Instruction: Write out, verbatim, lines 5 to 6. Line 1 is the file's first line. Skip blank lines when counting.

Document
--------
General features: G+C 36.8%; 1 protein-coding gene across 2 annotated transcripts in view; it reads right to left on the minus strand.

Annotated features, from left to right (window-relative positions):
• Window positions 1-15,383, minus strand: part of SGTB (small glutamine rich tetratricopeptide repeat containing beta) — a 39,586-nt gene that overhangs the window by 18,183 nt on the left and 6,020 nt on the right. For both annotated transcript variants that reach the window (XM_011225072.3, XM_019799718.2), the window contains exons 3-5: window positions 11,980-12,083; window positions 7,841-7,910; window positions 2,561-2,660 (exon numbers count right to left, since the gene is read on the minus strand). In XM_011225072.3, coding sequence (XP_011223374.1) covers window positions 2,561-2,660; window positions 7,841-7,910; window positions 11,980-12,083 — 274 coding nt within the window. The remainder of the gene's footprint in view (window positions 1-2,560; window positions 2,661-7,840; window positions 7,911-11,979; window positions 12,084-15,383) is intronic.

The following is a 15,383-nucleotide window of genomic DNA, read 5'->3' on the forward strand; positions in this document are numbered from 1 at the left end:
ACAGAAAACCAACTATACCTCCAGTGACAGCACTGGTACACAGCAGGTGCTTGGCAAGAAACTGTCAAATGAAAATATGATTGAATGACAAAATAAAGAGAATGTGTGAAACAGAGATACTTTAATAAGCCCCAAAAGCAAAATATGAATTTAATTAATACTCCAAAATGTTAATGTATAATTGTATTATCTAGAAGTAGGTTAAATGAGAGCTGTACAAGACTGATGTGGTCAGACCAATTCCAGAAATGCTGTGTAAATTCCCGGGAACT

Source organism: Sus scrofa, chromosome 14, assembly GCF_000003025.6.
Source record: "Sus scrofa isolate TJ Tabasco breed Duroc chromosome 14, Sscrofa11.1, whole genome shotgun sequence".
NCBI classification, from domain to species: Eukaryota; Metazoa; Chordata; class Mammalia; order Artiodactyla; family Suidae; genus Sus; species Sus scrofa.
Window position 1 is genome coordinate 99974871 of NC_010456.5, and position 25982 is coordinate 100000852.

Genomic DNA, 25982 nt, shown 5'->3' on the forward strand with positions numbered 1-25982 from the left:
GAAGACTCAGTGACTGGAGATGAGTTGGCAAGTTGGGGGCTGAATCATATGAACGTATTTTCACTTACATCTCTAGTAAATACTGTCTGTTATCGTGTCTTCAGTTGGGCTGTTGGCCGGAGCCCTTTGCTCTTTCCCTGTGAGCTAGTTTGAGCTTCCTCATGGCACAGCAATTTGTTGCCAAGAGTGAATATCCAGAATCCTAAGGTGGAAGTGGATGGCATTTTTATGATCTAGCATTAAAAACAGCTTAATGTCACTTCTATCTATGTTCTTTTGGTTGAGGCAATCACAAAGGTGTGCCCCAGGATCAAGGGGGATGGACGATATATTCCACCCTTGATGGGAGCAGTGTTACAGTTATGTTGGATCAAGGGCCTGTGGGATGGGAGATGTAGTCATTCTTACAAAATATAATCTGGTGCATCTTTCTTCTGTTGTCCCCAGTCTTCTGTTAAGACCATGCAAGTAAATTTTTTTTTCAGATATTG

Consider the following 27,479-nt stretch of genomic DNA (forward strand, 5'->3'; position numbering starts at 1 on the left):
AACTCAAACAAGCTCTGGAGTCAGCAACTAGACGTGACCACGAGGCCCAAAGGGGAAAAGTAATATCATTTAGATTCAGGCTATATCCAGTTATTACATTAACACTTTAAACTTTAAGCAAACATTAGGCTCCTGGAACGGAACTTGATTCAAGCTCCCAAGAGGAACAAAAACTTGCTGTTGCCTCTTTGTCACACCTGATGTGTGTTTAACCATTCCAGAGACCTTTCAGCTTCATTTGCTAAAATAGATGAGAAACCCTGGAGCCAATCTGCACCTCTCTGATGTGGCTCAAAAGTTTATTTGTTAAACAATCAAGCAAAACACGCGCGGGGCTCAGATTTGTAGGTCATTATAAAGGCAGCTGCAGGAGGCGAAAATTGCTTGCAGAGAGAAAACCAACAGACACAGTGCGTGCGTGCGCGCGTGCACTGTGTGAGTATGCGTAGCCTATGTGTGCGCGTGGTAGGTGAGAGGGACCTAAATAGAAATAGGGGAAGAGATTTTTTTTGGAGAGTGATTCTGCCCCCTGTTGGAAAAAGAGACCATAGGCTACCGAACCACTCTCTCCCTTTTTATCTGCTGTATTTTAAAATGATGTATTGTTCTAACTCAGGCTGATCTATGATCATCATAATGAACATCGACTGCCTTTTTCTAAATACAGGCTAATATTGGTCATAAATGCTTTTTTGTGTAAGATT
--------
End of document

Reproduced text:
ACAGAAAACCAACTATACCTCCAGTGACAGCACTGGTACACAGCAGGTGCTTGGCAAGAAACTGTCAAATGAAAATATGATTGAATGACAAAATAAAGAGAATGTGTGAAACAGAGATACTTTAATAAGCCCCAAAAGCAAAATATGAATTTAATTAATACTCCAAAATGTTAATGTATAATTGTATTATCTAGAAGTAGGTTAAATGAGAGCTGTACAAGACTGATGTGGTCAGACCAATTCCAGAAATGCTGTGTAAATTCCCGGGAACT

Source organism: Sus scrofa, chromosome 14, assembly GCF_000003025.6.